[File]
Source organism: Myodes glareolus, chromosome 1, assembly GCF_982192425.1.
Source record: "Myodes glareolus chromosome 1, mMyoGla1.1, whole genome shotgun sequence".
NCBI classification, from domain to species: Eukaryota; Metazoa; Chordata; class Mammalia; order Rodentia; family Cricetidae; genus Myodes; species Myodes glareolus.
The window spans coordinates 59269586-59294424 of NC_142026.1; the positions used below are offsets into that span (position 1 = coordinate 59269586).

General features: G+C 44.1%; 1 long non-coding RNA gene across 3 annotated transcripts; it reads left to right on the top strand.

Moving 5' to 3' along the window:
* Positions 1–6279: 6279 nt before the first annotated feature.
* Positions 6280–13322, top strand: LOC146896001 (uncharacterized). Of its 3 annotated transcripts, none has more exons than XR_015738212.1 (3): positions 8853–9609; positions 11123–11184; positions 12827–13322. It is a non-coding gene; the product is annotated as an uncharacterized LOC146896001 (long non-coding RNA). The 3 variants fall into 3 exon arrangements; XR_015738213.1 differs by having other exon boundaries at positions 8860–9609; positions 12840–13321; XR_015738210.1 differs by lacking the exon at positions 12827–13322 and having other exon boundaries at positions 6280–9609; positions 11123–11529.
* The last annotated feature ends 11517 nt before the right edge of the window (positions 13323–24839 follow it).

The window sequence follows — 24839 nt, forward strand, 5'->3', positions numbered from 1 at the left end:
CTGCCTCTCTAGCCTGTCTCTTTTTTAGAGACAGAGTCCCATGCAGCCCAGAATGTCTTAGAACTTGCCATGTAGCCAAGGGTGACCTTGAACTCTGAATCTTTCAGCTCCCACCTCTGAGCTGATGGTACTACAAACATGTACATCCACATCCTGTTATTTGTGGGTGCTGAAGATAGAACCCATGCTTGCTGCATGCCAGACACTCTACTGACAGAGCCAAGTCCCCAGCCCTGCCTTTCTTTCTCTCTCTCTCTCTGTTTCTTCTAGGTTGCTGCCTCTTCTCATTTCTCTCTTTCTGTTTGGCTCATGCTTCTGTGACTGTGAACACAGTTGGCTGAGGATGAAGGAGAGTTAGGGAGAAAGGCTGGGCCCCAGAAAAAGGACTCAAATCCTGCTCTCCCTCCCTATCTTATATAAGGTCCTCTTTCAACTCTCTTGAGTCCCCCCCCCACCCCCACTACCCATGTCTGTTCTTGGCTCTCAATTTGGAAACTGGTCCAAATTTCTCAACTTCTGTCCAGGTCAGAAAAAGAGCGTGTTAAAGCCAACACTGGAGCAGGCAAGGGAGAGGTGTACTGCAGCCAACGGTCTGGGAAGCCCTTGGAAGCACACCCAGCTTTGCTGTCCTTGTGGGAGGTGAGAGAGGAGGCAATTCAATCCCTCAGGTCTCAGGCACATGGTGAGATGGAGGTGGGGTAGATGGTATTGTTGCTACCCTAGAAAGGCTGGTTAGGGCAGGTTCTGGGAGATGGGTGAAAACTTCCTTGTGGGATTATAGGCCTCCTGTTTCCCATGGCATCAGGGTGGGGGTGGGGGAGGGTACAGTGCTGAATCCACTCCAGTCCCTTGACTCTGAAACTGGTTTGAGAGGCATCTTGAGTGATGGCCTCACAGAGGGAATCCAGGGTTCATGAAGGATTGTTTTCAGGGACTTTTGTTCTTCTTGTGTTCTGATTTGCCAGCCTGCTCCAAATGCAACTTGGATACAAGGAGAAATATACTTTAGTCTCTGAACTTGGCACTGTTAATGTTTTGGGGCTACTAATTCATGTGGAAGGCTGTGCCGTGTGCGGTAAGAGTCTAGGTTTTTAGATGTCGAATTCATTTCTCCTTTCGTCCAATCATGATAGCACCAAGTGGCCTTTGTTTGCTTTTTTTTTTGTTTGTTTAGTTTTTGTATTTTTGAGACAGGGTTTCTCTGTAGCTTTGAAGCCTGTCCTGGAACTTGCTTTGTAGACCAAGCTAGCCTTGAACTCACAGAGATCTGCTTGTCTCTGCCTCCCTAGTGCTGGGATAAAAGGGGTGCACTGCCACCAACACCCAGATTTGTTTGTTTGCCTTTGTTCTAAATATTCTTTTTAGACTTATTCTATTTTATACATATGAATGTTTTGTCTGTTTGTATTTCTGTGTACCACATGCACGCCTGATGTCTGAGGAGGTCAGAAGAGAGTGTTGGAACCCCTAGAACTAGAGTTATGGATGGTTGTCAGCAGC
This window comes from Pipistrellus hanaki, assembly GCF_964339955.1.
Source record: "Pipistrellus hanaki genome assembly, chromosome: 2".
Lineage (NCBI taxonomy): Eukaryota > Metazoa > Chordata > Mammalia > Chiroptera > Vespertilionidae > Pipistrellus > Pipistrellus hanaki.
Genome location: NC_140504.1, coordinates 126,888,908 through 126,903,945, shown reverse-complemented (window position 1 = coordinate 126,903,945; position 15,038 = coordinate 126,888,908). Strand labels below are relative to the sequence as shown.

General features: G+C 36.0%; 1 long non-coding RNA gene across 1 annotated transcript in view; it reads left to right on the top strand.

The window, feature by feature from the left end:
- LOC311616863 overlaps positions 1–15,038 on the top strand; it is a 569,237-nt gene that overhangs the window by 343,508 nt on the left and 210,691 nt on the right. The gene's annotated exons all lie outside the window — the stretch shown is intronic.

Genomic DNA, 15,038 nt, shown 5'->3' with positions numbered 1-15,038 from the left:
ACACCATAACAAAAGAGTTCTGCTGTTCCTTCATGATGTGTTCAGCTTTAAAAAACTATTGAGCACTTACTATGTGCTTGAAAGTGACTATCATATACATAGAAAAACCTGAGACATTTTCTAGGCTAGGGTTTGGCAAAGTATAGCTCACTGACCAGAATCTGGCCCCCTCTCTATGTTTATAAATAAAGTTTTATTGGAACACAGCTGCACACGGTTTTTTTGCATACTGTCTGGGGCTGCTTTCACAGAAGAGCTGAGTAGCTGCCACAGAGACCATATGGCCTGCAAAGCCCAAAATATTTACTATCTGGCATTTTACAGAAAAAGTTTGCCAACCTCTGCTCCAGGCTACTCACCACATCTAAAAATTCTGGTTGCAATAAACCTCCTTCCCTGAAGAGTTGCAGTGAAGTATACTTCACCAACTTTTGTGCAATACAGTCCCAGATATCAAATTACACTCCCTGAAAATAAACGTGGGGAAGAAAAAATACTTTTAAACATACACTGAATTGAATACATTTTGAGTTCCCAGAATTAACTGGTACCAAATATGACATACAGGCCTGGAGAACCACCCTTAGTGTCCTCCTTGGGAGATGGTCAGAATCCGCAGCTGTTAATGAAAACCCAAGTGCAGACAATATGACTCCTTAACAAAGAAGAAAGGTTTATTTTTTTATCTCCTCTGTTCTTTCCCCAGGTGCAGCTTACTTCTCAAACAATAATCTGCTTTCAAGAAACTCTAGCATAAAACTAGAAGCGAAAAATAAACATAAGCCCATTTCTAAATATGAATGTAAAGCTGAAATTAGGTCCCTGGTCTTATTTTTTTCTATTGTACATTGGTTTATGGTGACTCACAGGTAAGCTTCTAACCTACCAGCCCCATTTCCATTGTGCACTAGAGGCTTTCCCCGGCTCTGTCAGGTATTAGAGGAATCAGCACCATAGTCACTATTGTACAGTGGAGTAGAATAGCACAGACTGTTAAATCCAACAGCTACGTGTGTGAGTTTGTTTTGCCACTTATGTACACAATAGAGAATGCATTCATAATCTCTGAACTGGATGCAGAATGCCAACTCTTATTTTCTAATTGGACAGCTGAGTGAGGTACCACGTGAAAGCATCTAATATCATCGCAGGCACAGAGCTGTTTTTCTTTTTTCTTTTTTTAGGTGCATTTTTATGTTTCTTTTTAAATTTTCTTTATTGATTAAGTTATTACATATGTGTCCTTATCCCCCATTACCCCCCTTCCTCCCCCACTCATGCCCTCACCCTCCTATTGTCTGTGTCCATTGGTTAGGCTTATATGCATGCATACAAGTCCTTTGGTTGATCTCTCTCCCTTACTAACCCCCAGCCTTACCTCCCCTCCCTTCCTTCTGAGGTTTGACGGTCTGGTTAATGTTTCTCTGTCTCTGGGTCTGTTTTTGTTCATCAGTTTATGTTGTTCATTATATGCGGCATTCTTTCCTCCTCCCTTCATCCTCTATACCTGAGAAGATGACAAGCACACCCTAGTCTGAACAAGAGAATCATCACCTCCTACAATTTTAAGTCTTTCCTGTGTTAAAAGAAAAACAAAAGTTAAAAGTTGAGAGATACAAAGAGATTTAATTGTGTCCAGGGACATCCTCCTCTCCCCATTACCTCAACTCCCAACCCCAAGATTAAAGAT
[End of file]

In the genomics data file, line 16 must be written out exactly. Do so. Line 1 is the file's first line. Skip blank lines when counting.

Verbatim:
General features: G+C 36.0%; 1 long non-coding RNA gene across 1 annotated transcript in view; it reads left to right on the top strand.